Basalt charter plan hits term-limits snag
A committee that is drafting new rules for the way Basalt will be governed has tried to avoid controversy but may have stumbled into it on the issue of term limits.
The committee voted 8-1 to abolish term limits in a proposed Home Rule Charter that will go before voters for ratification or rejection later this year.
That is a reversal of Basalt’s current policy and a departure from the will of the voters in past elections.
Term limits were added to the Colorado Constitution after a statewide vote in November 1994. Basalt officials asked town voters 18 months later if term limits should be eliminated.
Voters overwhelmingly supported term limits in the April 1996 election. Abolishing term limits failed by a 128 to 286 margin or 31 to 69 percent.
Basalt’s nine-member Home Rule Charter Commission was unaware of the 1996 vote when it included the elimination of term limits in the proposed charter, according to commission co-chair Anne Freedman.
She said she still supports keeping the elimination of term limits in the proposal. She believes residents’ sentiments may have changed “quite a bit” since 1996.
“The town has not had to face the consequences of term limits,” she said.
It soon will. Basalt’s term limits prohibit elected officials from holding the same office more than two terms or eight years. That means incumbents Mayor Rick Stevens and trustees Jacque Whitsitt and Leroy Duroux cannot run for the same positions again in the next election in April 2004. All three candidates have proved popular at the polls.
Commission member Jim Paussa said the elimination of term limits was favored because it is another way of making it easier for residents to participate in government.
Critics of term limits in the small town note that Basalt doesn’t always attract enough candidates to fill all openings. Qualified candidates should be allowed to serve as long as they and voters are willing. Voters will throw out pubic servants they feel aren’t doing a good job.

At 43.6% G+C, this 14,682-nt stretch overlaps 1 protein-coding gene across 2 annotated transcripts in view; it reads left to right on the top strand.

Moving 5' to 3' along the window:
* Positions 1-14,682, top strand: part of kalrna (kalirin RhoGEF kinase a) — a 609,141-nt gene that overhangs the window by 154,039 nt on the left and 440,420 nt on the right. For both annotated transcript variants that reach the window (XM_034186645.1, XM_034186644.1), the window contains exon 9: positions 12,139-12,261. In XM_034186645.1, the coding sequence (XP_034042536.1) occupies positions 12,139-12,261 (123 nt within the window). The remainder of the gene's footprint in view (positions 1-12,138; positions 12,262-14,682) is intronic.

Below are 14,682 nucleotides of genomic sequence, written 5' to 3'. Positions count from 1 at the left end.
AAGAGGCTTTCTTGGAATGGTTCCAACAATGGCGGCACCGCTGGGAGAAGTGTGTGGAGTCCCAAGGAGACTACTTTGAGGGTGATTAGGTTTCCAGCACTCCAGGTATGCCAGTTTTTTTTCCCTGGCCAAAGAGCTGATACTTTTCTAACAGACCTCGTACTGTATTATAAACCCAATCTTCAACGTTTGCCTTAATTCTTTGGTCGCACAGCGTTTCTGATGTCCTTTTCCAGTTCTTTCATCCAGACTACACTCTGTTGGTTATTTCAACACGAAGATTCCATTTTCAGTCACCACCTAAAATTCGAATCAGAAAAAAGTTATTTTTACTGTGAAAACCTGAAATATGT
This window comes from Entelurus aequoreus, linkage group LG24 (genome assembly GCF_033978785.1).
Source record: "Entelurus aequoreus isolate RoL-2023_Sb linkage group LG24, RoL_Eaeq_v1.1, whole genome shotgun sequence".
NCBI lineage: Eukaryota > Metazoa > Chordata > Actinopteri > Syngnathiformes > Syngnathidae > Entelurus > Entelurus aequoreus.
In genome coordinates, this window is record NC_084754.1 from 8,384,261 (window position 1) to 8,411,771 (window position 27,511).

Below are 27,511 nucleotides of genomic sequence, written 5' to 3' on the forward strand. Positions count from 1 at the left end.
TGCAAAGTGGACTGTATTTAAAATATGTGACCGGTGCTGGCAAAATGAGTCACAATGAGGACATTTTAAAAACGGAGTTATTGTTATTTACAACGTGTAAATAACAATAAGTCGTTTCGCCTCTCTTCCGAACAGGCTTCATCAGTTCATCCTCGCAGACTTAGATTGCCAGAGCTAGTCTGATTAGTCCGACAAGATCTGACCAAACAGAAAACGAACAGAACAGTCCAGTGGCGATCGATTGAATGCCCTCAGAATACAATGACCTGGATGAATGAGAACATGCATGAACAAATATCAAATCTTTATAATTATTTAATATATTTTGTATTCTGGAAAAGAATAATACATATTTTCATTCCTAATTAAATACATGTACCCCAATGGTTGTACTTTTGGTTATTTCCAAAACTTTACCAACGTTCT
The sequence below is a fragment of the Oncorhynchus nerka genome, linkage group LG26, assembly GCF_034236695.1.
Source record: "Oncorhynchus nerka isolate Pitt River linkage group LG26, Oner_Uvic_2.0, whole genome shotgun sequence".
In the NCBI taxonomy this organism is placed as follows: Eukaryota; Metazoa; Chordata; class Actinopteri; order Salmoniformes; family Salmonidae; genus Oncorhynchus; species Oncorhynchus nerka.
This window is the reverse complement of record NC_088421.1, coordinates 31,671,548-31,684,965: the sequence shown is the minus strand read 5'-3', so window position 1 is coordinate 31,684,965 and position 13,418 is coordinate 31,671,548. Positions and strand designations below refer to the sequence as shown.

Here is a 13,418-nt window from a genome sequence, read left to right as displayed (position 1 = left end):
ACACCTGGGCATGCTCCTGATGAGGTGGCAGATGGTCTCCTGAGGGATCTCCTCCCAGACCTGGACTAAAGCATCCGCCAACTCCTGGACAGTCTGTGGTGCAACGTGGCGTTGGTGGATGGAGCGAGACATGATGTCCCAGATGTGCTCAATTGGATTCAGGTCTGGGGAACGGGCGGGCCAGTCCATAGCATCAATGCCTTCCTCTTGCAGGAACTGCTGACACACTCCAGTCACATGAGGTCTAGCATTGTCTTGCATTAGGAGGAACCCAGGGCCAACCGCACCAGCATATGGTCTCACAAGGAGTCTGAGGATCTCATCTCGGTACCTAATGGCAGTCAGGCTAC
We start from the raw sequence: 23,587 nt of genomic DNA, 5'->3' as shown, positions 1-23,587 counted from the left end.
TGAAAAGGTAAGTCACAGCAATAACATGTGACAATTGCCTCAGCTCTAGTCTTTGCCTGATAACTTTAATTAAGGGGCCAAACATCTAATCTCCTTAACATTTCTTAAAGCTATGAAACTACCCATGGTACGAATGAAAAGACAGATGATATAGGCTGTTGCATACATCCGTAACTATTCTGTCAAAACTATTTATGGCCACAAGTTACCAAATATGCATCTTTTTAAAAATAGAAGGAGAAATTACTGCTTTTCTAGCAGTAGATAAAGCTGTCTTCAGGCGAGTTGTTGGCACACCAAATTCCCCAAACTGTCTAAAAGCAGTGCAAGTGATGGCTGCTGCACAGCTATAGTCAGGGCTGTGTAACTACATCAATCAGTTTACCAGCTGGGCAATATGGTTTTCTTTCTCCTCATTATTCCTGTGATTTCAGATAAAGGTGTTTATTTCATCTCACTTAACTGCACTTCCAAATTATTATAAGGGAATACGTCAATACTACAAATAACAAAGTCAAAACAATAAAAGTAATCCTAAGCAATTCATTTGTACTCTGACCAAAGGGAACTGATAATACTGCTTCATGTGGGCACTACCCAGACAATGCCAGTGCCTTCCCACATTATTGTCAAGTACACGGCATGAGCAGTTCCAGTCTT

Tiffany Gildred was the one commission member opposed to the elimination of term limits. Gildred, who was elected to the Town Council in an unopposed race last spring, argued that incumbents have an unfair advantage.
She also objected to the proposed charter’s alteration of an existing town regulation. Gildred insisted throughout the commission’s deliberations that the charter shouldn’t change anything in the way Basalt is governed, it should merely add new features.
Gildred said she would lobby residents to speak out on the issue – not to vote against the charter but to get the charter changed before citizens vote.
When voters decide the fate of the proposed charter, they must vote on it as a whole. They cannot vote on individual items.
The commission is holding a public meeting Sept. 4 on the details of the charter. The hearing will give the board time to make alterations, if they are deemed necessary.
“I would still put [elimination of] term limits in the charter and let people show up at the Sept. 4 meeting and express their opinions,” said Paussa.
Freedman said, “If it looks like that’s going to defeat it, then we can change.”
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